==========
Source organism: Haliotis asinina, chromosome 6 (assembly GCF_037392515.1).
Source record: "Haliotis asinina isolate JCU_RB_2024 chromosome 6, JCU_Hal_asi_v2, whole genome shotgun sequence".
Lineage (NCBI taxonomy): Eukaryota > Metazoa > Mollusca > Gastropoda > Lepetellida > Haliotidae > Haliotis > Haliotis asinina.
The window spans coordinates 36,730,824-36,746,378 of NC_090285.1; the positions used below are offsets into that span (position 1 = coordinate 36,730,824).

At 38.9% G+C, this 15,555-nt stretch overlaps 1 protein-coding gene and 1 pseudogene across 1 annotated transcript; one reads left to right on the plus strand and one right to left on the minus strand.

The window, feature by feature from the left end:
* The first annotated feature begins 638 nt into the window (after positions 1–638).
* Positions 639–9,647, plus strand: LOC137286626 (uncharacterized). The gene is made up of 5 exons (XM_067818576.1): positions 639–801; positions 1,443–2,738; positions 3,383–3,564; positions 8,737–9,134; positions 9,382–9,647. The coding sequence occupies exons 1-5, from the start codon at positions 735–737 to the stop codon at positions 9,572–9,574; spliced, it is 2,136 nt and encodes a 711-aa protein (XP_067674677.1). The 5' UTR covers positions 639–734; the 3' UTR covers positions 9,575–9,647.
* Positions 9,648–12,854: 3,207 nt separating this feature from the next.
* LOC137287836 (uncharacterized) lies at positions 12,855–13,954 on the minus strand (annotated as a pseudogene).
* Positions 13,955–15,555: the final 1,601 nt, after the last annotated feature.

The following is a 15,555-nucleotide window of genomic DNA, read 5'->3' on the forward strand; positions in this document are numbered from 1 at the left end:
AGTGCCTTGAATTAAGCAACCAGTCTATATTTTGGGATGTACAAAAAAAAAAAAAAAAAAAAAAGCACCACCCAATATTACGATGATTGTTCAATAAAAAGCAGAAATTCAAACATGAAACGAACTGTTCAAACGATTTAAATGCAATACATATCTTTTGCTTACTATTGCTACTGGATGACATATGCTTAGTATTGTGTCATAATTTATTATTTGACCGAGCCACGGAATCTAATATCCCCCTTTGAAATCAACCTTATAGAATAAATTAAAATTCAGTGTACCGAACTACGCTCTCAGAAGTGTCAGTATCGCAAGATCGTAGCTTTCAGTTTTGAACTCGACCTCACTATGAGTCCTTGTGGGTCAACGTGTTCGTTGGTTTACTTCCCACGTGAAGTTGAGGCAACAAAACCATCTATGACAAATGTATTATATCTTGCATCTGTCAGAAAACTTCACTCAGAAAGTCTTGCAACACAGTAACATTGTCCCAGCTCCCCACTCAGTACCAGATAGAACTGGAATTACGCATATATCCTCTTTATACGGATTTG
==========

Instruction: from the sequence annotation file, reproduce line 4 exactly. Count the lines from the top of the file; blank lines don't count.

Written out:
The window spans coordinates 36,730,824-36,746,378 of NC_090285.1; the positions used below are offsets into that span (position 1 = coordinate 36,730,824).